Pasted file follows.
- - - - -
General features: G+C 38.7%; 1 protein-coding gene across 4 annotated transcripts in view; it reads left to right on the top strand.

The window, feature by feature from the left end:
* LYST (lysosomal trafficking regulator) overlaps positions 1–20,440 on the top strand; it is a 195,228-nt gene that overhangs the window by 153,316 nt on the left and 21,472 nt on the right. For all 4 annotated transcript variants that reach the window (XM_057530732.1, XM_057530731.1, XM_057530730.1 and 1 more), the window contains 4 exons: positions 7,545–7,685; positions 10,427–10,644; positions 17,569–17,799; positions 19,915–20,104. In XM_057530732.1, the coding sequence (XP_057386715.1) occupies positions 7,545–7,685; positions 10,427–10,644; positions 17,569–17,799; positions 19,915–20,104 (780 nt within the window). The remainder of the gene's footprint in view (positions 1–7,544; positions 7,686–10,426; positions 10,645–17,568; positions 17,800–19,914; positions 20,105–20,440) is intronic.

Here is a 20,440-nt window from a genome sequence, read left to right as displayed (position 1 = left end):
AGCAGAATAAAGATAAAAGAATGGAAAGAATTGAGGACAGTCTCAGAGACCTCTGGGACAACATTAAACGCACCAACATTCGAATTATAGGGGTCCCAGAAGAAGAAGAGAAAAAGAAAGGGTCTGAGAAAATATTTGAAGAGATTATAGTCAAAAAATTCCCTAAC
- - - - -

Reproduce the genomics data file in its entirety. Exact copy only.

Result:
General features: G+C 38.7%; 1 protein-coding gene across 4 annotated transcripts in view; it reads left to right on the top strand.

The window, feature by feature from the left end:
* LYST (lysosomal trafficking regulator) overlaps positions 1–20,440 on the top strand; it is a 195,228-nt gene that overhangs the window by 153,316 nt on the left and 21,472 nt on the right. For all 4 annotated transcript variants that reach the window (XM_057530732.1, XM_057530731.1, XM_057530730.1 and 1 more), the window contains 4 exons: positions 7,545–7,685; positions 10,427–10,644; positions 17,569–17,799; positions 19,915–20,104. In XM_057530732.1, the coding sequence (XP_057386715.1) occupies positions 7,545–7,685; positions 10,427–10,644; positions 17,569–17,799; positions 19,915–20,104 (780 nt within the window). The remainder of the gene's footprint in view (positions 1–7,544; positions 7,686–10,426; positions 10,645–17,568; positions 17,800–19,914; positions 20,105–20,440) is intronic.

Here is a 20,440-nt window from a genome sequence, read left to right as displayed (position 1 = left end):
AGCAGAATAAAGATAAAAGAATGGAAAGAATTGAGGACAGTCTCAGAGACCTCTGGGACAACATTAAACGCACCAACATTCGAATTATAGGGGTCCCAGAAGAAGAAGAGAAAAAGAAAGGGTCTGAGAAAATATTTGAAGAGATTATAGTCAAAAAATTCCCTAAC